[OPE-L:2962] Taylorism vs Fordism on "affront"

riccardo bellofiore (bellofio@cisi.unito.it)
Wed, 4 Sep 1996 11:20:03 -0700 (PDT)

[ show plain text ]

At 5:53 4-09-1996, Gerald Levy wrote:
>Hans wrote in [OPE-L:2862]:
>> If the capitalists introduce
>> new machinery, so that the workers see that they are producing more,
>> and at the same time real wages are not rising, then this will be
>> taken as such an affront by the workers that they will simply not go
>> for it. Just as they would not go for slavery. No unions are
>> necessary, no organization is necessary, they will oppose this *as
>> one man*.

Sorry to jump abruptly in the discussion, but opening after so much
time the OPE-L posts I found this excerpt found most interesting. I don't
know if I agree or disagree. The reason is that I do not see here - may be
is there back in some other OPE-L post? - a distinction I find important in
this connection: that between an increase in the *intensity of labour*,
given the methods of production (let us say, Taylorism) on the one side,
and an increase in the *productive power* of labour due to a change in the
methods of production (let us say., Fordism).

The former "normally" produces what Hans is saying: if real wages
do not rise, there will be a strong tendency to social unrest (though, if I
remember well, Taylor himself proposed his innovations as a way to increase
real wages!). The latter, I would say, not necessarily: even if real wages
do not rise, since it is not so clear that the "more" which has been
produced should go to the workers - it is not so clear, because the whole
background of class confrontation has been dramatically altered; and also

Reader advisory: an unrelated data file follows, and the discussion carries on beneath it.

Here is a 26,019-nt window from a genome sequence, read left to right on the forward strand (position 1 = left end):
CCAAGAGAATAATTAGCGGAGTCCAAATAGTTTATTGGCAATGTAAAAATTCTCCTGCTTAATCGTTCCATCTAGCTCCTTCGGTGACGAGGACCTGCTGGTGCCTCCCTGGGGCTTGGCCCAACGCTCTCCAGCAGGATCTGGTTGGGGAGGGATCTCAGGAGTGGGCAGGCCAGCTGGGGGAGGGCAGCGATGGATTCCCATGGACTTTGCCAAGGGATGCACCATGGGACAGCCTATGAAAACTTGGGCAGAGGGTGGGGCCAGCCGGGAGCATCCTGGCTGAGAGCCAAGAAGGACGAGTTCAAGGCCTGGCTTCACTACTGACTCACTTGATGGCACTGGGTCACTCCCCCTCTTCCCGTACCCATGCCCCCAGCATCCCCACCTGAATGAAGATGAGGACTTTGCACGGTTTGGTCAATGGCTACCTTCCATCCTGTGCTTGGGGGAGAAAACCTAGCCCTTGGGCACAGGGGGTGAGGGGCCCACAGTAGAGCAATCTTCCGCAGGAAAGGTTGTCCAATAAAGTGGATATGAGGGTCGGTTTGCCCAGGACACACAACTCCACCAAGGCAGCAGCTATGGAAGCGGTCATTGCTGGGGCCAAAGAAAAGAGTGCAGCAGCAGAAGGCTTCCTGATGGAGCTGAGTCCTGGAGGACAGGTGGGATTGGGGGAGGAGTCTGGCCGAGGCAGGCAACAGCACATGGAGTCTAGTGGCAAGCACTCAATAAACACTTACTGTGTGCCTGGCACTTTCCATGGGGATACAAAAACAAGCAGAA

because in fact it is the whole process of production which produces
wealth, not labour alone - the "affront" may not be perceived as such.

Of course, there may be a higher intensity of labour just *because*
of the introduction of the new machines. But here it is not transparent, as
in the first case, that more production is due to more "effort"; and the
confrontation between the two situations so that we can say there is an
higher intensity is theoretically akward.

In Italy in the early sixties there were big struggles on wages,
with very low unemployment: then came deflationary measures and lay-offs,
and afterwards (mid-sixties) an increase in "productivity" without
investments due to speed up, etc. - a kind of regession to Taylorism. This
originated, even with a still high unemployment rate, big struggles - on
wages, again, but mainly on the "material" living situation on the
shopfloor and on factory discipline. In the mid-seventies the big factories
started introduccing microelectronics (a kind of introduction of new
machines, as at its time was Fordism), without soon attacking workers:
hence what happened in 1974-1980 was, paradoxically, that, though the
labour "embodied" in each commodity declined, workers succeeded not only in
having wages increases higher than productivity but also more "free" time
*within* the factory - the reduction of *their* working time. *But* in the
early eighties capitalists exploited their innovations: they broke worker's
resistance within the factories, and expelled a lot of them, thus
dramatically regaining profitability. This story seems to fit what I was
saying above. There was a slight increase in real wages in late eighties,
lower than the rise in productivity - but in fact a lowering of real wages
for most factory workers taking into account taxes.

With this qualification, if I understand him well, Hans is pointing
to an important issue. But we should also take into account the following.
On a secular basis, capitalist innovations cum workers struggle were a
means by which a higher productivity was (partly) redistributed to workers
without affecting a (growing) slice going towards surplus value. Real wages
going up, relative wages going down. Now in Europe, and in Italy
especially, real wages are going down since (at least) the beginning of the
nineties. Is this a permanent break in that secular pattern?


Riccardo Bellofiore e-mail: bellofio@cisi.unito.it
Department of Economics Tel: (39) -35- 277505 (direct)
University of Bergamo (39) -35- 277501 (dept.)
Piazza Rosate, 2 (39) -11- 5819619 (home)
I-24129 Bergamo Fax: (39) -35- 249975